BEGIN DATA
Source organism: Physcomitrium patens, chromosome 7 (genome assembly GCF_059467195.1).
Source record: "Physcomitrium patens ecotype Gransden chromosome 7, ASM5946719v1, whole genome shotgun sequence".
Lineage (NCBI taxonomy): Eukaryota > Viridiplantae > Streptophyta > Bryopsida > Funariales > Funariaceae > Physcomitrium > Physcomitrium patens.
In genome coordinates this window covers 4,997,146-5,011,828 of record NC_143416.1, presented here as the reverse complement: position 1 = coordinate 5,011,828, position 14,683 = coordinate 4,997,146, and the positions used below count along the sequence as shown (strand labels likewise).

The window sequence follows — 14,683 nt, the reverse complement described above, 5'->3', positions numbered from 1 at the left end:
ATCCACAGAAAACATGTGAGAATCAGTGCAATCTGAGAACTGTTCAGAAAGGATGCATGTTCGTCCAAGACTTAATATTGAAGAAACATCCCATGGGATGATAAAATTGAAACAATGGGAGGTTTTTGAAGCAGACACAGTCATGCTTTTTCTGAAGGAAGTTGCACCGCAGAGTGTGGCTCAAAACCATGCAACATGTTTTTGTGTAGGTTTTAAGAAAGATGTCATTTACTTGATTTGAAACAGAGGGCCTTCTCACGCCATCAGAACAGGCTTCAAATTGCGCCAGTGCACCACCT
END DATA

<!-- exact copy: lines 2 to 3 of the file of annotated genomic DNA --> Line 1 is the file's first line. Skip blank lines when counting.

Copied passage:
Source record: "Physcomitrium patens ecotype Gransden chromosome 7, ASM5946719v1, whole genome shotgun sequence".
Lineage (NCBI taxonomy): Eukaryota > Viridiplantae > Streptophyta > Bryopsida > Funariales > Funariaceae > Physcomitrium > Physcomitrium patens.